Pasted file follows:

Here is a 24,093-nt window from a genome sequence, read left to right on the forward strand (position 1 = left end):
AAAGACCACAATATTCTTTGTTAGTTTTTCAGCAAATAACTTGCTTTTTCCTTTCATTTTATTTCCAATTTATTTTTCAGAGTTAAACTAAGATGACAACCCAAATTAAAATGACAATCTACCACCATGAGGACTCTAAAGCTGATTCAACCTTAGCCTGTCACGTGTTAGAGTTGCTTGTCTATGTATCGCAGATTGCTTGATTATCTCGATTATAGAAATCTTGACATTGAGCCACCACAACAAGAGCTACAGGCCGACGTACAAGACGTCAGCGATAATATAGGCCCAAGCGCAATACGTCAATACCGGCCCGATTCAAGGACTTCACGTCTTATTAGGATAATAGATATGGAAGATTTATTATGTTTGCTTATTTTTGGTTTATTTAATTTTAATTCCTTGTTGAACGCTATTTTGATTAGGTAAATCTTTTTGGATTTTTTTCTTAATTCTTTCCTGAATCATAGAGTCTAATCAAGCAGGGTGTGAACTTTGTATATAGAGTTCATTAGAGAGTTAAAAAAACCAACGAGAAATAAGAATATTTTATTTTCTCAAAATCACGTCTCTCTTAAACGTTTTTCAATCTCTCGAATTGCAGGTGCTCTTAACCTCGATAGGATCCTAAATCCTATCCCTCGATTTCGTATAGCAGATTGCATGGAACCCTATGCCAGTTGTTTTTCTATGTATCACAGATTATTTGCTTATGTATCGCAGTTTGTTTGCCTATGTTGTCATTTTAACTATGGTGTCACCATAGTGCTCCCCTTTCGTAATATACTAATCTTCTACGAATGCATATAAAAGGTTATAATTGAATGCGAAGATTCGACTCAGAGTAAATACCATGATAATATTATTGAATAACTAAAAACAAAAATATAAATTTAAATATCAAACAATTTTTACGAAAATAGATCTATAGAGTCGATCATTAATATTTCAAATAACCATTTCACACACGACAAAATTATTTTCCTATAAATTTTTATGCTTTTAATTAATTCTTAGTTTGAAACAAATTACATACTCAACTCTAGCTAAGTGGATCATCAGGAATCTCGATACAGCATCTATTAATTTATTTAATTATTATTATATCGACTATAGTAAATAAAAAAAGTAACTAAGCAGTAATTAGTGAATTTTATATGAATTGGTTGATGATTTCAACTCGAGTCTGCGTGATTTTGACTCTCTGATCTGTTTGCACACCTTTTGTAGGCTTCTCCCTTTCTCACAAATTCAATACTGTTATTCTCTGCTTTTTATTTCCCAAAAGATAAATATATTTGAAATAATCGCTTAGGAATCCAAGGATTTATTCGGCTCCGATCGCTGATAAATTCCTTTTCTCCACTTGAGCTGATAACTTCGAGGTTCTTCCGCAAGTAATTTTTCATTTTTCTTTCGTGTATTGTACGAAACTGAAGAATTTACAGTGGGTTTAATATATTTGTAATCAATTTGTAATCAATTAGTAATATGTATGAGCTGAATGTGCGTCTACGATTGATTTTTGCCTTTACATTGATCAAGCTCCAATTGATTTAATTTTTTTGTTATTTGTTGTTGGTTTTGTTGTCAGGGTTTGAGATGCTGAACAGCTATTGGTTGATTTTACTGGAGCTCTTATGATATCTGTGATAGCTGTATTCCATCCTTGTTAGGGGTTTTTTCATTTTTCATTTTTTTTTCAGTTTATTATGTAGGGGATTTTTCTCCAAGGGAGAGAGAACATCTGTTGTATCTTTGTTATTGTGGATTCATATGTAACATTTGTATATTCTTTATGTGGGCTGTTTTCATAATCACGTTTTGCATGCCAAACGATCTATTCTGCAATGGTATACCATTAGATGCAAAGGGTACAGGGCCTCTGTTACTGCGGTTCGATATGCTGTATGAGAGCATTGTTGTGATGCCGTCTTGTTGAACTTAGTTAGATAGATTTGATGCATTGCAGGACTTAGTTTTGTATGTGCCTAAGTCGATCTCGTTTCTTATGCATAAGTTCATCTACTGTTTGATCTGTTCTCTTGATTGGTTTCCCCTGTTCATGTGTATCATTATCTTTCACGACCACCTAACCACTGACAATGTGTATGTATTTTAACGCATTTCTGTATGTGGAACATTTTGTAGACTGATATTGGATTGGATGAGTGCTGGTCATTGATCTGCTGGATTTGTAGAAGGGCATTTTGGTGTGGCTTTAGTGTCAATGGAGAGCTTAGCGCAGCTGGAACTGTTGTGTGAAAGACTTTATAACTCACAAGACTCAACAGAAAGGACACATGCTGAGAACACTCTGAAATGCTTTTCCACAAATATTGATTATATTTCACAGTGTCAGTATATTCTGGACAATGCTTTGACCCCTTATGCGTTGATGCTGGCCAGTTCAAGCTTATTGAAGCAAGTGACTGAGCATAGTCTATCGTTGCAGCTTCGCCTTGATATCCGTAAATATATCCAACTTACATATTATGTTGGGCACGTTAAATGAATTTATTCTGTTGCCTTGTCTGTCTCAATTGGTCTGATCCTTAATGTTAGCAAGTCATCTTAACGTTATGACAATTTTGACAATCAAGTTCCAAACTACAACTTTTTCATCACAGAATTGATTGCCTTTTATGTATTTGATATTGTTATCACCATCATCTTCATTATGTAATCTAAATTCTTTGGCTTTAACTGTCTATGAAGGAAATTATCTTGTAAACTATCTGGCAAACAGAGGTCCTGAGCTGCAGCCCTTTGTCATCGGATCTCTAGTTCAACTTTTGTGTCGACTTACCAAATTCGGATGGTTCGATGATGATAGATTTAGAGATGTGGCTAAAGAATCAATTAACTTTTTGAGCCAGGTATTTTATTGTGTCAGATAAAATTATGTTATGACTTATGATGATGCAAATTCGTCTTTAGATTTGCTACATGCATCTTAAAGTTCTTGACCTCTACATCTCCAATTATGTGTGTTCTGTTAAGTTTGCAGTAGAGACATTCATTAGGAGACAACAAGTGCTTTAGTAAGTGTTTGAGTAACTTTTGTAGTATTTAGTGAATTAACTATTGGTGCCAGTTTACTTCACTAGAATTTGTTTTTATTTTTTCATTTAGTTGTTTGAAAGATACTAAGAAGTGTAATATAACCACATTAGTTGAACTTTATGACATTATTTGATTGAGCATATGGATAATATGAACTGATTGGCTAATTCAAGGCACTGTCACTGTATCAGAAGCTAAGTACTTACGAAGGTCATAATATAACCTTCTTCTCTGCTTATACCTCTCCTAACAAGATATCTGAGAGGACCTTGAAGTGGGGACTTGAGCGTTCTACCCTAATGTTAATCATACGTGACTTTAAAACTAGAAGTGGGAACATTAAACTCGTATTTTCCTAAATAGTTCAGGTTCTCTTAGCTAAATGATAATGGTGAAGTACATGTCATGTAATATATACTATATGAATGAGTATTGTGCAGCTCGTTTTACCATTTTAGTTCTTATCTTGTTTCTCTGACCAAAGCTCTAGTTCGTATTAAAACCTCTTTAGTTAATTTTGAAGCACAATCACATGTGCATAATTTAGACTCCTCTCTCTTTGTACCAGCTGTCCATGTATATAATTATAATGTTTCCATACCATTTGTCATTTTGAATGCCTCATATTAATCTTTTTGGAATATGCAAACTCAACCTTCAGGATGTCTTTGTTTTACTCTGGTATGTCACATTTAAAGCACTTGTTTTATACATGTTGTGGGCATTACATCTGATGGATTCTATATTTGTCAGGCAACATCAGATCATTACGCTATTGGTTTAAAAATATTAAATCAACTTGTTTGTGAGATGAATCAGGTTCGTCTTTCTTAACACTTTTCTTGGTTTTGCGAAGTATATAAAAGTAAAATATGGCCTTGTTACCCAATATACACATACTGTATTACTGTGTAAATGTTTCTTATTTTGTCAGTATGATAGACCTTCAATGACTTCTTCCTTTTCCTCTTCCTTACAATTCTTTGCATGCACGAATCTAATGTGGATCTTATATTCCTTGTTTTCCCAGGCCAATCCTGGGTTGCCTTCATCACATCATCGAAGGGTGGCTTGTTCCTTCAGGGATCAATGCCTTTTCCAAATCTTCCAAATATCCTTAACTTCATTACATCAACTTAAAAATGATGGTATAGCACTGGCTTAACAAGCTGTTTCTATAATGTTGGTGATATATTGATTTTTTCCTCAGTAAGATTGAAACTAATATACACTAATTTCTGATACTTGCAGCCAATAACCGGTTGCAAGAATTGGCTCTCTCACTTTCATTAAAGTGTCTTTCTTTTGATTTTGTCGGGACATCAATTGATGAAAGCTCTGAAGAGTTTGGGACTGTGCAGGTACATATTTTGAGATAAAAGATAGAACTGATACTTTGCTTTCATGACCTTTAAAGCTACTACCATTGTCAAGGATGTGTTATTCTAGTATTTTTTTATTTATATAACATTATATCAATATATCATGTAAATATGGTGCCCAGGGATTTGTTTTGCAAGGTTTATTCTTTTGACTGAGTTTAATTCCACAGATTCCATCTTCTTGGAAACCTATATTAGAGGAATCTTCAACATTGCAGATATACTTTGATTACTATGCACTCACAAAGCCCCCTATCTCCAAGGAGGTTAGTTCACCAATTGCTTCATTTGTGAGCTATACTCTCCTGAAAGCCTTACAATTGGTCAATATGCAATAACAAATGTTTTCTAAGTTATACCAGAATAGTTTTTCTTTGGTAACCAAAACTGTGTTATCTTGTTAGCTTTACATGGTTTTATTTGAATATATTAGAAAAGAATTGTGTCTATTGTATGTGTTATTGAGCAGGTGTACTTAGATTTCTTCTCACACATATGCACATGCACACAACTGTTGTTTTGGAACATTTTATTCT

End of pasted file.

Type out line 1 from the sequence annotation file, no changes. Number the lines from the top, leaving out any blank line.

Here is a 24,093-nt window from a genome sequence, read left to right on the forward strand (position 1 = left end):